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The Dow is price-weighted (a rather nutty concept really), meaning a 1% move in an ‚expensive’ stock (Boeing) moves the index much more than such a move in a ‚cheap’ stock (Pfizer)... even though Pfizer has the higher market cap!

It also means that DJIA companies that do well, see their stock rise and do a stock rise are subsequently underweighted in the average. If proper adjustments for stock splits were made the DJIA would be much higher.

DB2
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I guess the interesting more awkward view that worries me is that revenue has done very little, but profits have soared because net margins of soared.
On current profits, things are not anywhere near as overpriced as the sales figures suggest.


I have been suspicious of all the gimmickry that could accompany share buy backs. While, on the surface, your arguments of increasing current profits makes eminent sense, if in fact they are true representations of revenue performance....there are valid cases to be made that perhaps not all is at it seems.

I did a search for: "where does money spent on share buy backs show up on company financial statements" and came across the following investopedia piece that presents several possibilities. Some of which the Graham type investigator may take the time to scrub off the beauty cream and make-up of the financial presentations and see what lies beneath:

How Should You Interpret Buyback Results?
As you can see in this example, there is a major distortion of book value per share due to a major share repurchase done above the current book value per share number. Buybacks improved the EPS from $20 to $40, but lowered book value per share from $150 to $100. Also, notice that the return on equity (ROE) measurement goes from a rather normal 13.3% to an astounding 40%. ROE numbers can make a normal business look extraordinarily good, but should be viewed as an accounting abnormality when a major buyback occurs. (To learn how to spot a wayward return, read Keep Your Eyes On The ROE.)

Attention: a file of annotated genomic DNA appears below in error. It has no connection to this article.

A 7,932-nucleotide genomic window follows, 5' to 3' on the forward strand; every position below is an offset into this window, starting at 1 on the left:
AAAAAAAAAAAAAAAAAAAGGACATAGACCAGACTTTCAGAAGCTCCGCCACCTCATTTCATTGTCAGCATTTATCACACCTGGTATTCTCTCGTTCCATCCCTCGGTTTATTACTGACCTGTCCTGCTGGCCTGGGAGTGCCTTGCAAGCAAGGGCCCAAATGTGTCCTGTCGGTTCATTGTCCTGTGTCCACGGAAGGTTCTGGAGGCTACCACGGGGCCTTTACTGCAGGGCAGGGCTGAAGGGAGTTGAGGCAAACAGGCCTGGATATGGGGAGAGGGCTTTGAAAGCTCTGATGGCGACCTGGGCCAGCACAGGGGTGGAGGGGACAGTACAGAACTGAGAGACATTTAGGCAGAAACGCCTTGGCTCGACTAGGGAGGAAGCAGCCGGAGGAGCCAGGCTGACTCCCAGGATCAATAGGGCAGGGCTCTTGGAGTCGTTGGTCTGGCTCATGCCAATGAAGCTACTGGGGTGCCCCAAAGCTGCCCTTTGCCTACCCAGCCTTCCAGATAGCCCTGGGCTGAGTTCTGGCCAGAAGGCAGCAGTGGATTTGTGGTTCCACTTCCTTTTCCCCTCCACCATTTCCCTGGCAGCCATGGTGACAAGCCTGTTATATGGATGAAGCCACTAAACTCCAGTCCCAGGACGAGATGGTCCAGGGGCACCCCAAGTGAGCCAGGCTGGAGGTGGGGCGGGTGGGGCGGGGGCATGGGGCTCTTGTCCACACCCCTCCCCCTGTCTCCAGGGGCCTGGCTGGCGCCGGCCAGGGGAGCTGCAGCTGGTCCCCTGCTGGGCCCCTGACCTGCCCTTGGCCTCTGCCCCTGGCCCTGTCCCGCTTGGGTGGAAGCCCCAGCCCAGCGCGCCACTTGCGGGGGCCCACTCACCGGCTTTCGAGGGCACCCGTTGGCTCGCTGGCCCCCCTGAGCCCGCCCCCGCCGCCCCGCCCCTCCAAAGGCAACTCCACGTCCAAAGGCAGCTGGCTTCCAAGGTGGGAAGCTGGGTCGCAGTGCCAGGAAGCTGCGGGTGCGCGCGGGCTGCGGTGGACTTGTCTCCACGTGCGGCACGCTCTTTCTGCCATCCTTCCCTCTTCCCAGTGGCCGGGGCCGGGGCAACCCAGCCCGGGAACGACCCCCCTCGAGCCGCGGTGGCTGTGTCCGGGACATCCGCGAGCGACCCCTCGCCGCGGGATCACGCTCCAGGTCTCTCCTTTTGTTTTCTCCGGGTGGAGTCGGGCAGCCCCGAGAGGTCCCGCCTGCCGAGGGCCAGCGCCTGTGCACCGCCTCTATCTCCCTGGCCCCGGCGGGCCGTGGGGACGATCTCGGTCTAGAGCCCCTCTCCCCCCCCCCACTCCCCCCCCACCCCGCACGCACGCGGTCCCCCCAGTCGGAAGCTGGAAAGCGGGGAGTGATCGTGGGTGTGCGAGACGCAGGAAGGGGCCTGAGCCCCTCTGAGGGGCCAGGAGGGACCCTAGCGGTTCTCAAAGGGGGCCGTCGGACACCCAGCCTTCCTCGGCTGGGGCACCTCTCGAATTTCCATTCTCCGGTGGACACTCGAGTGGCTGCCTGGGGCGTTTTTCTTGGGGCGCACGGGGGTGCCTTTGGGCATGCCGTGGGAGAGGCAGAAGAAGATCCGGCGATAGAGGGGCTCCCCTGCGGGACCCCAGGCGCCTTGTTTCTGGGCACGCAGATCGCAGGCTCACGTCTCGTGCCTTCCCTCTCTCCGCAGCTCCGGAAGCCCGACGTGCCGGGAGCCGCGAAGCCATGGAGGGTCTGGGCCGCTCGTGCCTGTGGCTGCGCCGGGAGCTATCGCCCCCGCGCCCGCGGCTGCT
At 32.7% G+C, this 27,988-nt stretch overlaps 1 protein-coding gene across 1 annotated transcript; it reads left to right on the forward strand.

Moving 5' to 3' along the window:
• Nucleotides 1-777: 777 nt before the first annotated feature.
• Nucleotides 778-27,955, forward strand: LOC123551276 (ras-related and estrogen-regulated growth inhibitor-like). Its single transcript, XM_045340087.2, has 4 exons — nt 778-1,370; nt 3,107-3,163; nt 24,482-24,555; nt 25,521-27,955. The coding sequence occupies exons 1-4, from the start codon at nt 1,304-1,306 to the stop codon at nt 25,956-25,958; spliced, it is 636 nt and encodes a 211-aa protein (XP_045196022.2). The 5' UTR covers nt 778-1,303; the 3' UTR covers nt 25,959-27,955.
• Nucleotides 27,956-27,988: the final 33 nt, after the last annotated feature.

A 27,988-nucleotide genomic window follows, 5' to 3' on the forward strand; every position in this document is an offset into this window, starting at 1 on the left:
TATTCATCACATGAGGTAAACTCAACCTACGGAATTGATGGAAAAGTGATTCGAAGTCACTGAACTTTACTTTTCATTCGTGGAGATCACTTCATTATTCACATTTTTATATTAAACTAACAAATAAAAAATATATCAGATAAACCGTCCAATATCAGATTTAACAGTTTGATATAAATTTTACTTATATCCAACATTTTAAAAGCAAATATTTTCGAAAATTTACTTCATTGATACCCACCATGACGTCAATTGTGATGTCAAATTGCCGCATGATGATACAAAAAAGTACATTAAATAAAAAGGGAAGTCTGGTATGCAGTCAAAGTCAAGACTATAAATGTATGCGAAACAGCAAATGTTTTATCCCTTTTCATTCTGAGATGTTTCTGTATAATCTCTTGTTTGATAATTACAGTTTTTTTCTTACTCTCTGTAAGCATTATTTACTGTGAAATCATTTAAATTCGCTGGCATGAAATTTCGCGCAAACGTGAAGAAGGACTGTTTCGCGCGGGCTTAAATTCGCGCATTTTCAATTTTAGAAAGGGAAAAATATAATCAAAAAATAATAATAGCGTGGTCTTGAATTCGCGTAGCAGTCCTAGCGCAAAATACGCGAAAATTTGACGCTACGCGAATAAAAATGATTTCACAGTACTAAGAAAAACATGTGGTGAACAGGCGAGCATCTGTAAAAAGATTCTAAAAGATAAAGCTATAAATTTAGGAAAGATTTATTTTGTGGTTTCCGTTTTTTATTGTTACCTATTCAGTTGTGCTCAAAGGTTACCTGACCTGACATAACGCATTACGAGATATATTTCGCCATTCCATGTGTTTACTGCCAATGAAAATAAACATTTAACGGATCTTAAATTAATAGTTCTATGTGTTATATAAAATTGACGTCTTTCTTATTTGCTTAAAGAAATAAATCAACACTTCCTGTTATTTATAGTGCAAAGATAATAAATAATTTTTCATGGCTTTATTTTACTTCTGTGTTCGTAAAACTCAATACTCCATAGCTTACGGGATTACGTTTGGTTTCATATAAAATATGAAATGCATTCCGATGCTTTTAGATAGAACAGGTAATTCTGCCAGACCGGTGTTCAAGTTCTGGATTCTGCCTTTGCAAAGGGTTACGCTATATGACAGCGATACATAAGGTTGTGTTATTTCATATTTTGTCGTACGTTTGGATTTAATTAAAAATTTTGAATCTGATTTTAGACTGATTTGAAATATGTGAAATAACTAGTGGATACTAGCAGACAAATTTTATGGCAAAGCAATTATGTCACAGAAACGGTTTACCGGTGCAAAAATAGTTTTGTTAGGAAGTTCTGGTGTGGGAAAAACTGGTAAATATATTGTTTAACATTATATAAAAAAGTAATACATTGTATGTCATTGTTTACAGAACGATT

https://www.investopedia.com/articles/fundamental-analysis/0...
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Wow PFC, this astounds me.
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It also means that DJIA companies that do well, see their stock rise and do a stock rise are subsequently underweighted in the average. If proper adjustments for stock splits were made the DJIA would be much higher.


(a) you meant "and do a stock split"

(b) the calculation of the DJIA includes a divisor such that - hypothetically - if all stocks in the index were unchanged in price from one day to the next except that one of them did a 2-for-1 split and thus saw its price cut exactly in half, the index value would be unchanged.

Of course, you're right about the effect on weighting of different stocks in the index. And also that if none of the stocks in the index had ever split, the index would be much higher.

And the index also ignores dividends.
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The Dow is price-weighted (a rather nutty concept really), meaning a 1% move in an ‚expensive’ stock (Boeing) moves the index much more than such a move in a ‚cheap’ stock (Pfizer)... even though Pfizer has the higher market cap!

We are what we measure!

Want to fix inflation? Add the hedonic factor.

Want to fix the employment rate? Drop those not looking for jobs.

Want to fix climate? Use misleading charts.

The Captain

Want to confuse the Captain? Put a magnet near the compass.